“Under the Triad contract, one of their performance requirements for this fiscal year is to vent five more containers that are larger, that contain more tritium, by Sept. 30. So we feel like they’re trying to get permission to vent these four containers on Friday so that they can vent the other five before the end of the fiscal year so that they can get their bonus…This is a pattern in practice by DOE – to do things in order to get the bonuses for their contractors.” – Joni Arends, executive director of Concerned Citizens for Nuclear Safety
The planned venting of tritium from four Flanged Tritium Waste Containers at Los Alamos National Laboratory on or after Friday, Sept. 11 has placed the state of New Mexico in a bad situation, New Mexico Environment Department (NMED) Sec. James Kenney told the Legislature’s Committee on Radioactive and Hazardous Materials Wednesday.
The Los Alamos Reporter previously published two stories on the venting project:
“These containers have been neglected for so long by both DOE and the Environment Department. We’re in this position, which is do they vent those tritium drums, collect that emission to prevent it from being in the air and then move those drums offsite, or do we run the risk of leaving those drums onsite knowing that they are pressurized and could rupture meaning an uncontrolled amount of tritium would go out,” Kenney said. “I do not like the position our Department is in. I think this goes towards the fact that DOE did not do something sooner and it goes to the fact that our Department has been so underfunded that we don’t have the staff to go and hold people accountable to do those things in a timely manner, so we are in a very bad position.”
Los Alamos National Laboratory has notified the Environmental Protection Agency that plans for venting four flanged tritium waste containers (FTWCs) at Technical Area 54 have been finalized with an amended scope of work. However, according to NNSA Los Alamos Field Office spokesperson Toni Chiri, the operations, originally slated for this month, have been postponed due to COVID -19 and won’t be executed until the Laboratory is able to support the activity with a full complement of operational personnel.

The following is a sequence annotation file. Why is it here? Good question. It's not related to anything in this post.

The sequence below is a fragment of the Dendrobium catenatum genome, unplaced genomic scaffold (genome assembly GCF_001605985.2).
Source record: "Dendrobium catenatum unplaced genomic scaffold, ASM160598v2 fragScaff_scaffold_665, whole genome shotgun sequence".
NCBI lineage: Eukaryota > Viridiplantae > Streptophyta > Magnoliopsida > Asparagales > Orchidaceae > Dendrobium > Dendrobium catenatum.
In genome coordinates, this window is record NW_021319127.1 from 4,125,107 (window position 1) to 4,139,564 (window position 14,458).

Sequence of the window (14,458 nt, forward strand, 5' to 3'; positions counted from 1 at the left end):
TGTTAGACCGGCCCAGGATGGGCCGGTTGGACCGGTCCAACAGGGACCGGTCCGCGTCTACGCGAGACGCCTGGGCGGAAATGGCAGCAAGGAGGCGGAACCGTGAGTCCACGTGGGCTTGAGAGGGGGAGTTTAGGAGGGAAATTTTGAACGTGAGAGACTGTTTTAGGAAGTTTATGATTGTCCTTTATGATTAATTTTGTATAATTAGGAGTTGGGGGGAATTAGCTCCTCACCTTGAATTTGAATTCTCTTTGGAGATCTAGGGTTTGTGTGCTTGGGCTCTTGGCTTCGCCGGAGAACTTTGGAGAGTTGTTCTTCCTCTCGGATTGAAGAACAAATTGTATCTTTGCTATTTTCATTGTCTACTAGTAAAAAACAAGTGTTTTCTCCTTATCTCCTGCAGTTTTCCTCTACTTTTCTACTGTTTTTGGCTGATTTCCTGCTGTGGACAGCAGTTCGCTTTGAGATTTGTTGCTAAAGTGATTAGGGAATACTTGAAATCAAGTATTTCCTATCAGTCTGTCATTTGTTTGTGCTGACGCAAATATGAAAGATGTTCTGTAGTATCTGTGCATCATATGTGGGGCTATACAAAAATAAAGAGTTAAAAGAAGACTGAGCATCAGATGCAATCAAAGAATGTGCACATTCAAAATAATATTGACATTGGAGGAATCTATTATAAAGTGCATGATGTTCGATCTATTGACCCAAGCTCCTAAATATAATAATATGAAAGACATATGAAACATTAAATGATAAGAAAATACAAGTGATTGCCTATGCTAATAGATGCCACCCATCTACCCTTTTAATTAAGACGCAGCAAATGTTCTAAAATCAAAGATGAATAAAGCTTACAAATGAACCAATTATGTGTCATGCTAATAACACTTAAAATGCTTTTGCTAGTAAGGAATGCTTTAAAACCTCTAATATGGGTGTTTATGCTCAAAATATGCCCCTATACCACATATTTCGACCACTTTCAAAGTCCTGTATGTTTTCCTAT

Los Alamos National Laboratory will release radioactive vapors into the atmosphere to ventilate several barrels of tritium-tainted waste generated during the Cold War. Jay Coghlan, executive director of Nuclear Watch New Mexico, said in the 1990s he won a lawsuit against the Energy Department for falsely claiming a building’s “shielding factor” kept radioactive emissions within federal limits.
“The undocumented assertion in the application that half of the tritium could remain behind in equipment should be viewed with suspicion,” Coghlan said.
The lab informed the U.S. Environmental Protection Agency earlier this month that it would ventilate four waste containers, beginning April 17, to relieve the built-up, radioactive hydrogen in the barrels’ headspace to prevent them from rupturing while they’re being handled. The EPA approved the application for the radioactive release last year.
Routine Radioactive Releases from U.S. Nuclear Power Plants. An update to our comprehensive list and map of all operating U.S. reactors and where they release radioactivity into the air and water. Every nuclear power reactor dumps radioactive water, scatters radioactive particles, and disperses radioactive gases as part of its routine, everyday operation. It doesn’t take an accident. Federal regulations permit these radioactive releases. Any exposure to radiation increases the risk of damage to tissues, cells, DNA, and other vital molecules, potentially causing genetic mutations, cancers, leukemias, birth defects, and reproductive, cardiovascular, endocribe, and immune system disorders.
The pamphlet lists all reactors operating at the October 2015 press time. For an up to date track of reactors as they close, please visit our Reactors Are Closing page
[This pamphlet is broader than just tritium, but tritium plays a significant part. See especially the discussion of how hazardous even a couple of curies of hazardous radioactivity, badly handled, can be.]
Leak First, Fix Later: Uncontrolled and Unmonitored Radioactive Releases from Nuclear Power Plants
Leak First, Fix Later: Uncontrolled and Unmonitored Radioactive Releases from Nuclear Power Plants. May 2015. Newly revised and updated from the original, Leak First is a Beyond Nuclear report on the persistent and ongoing leaking of radioactive effluent into ground and surface water from uninspected and unmaintained buried piping under every nuclear power plant.
Executive Summary. May 2015.
Note: New leaks occur often and at multiple nuclear reactor sites. Watch this page for updates on new leaks and spills.
On March 11, the Los Alamos National Laboratory (LANL) sent the federal Environmental Protection Agency (EPA) a formal notice that the Lab will intentionally release up to some 100,000 curies of tritium, a radioactive isotope of hydrogen gas, beginning April 17, 2020.
This massive radioactive venting is due to take place as northern New Mexico begins to grapple with the COVID-19 pandemic, and places a further burden on some of our most vulnerable and at-risk communities. At the same time DOE is ramping up nuclear weapons production and plans to cut cleanup at LANL nearly in half.
NUKEWATCH PRESS RELEASE
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- LANL Set to Release Radioactive Vapors, Santa Fe New Mexican, March 23, 2020
- LANL Plans to Release Twice the Amount of Tritium Allowed from Concerned Citizens for Nuclear Safety (CCNS)